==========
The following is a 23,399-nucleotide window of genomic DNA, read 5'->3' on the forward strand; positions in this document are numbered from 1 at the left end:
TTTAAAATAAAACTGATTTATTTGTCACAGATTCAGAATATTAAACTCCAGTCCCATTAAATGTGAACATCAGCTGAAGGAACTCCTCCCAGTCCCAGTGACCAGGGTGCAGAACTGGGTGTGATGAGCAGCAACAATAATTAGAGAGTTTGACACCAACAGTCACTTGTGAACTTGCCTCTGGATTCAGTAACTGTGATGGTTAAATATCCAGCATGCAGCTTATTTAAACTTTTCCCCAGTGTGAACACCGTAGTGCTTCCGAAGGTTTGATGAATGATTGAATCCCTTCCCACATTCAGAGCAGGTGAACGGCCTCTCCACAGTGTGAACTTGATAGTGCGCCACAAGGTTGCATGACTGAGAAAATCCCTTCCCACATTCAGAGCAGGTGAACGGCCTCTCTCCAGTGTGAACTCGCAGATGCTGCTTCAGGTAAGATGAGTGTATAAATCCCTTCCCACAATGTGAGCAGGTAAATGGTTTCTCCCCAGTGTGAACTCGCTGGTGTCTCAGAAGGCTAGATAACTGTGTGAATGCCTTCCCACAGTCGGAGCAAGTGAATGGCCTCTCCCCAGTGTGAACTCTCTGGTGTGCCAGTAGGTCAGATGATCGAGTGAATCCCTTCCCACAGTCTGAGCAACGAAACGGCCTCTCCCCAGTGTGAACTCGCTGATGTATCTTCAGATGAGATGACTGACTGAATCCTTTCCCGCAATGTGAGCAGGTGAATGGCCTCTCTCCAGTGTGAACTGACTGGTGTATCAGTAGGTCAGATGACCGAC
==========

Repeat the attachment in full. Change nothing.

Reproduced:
The following is a 23,399-nucleotide window of genomic DNA, read 5'->3' on the forward strand; positions in this document are numbered from 1 at the left end:
TTTAAAATAAAACTGATTTATTTGTCACAGATTCAGAATATTAAACTCCAGTCCCATTAAATGTGAACATCAGCTGAAGGAACTCCTCCCAGTCCCAGTGACCAGGGTGCAGAACTGGGTGTGATGAGCAGCAACAATAATTAGAGAGTTTGACACCAACAGTCACTTGTGAACTTGCCTCTGGATTCAGTAACTGTGATGGTTAAATATCCAGCATGCAGCTTATTTAAACTTTTCCCCAGTGTGAACACCGTAGTGCTTCCGAAGGTTTGATGAATGATTGAATCCCTTCCCACATTCAGAGCAGGTGAACGGCCTCTCCACAGTGTGAACTTGATAGTGCGCCACAAGGTTGCATGACTGAGAAAATCCCTTCCCACATTCAGAGCAGGTGAACGGCCTCTCTCCAGTGTGAACTCGCAGATGCTGCTTCAGGTAAGATGAGTGTATAAATCCCTTCCCACAATGTGAGCAGGTAAATGGTTTCTCCCCAGTGTGAACTCGCTGGTGTCTCAGAAGGCTAGATAACTGTGTGAATGCCTTCCCACAGTCGGAGCAAGTGAATGGCCTCTCCCCAGTGTGAACTCTCTGGTGTGCCAGTAGGTCAGATGATCGAGTGAATCCCTTCCCACAGTCTGAGCAACGAAACGGCCTCTCCCCAGTGTGAACTCGCTGATGTATCTTCAGATGAGATGACTGACTGAATCCTTTCCCGCAATGTGAGCAGGTGAATGGCCTCTCTCCAGTGTGAACTGACTGGTGTATCAGTAGGTCAGATGACCGAC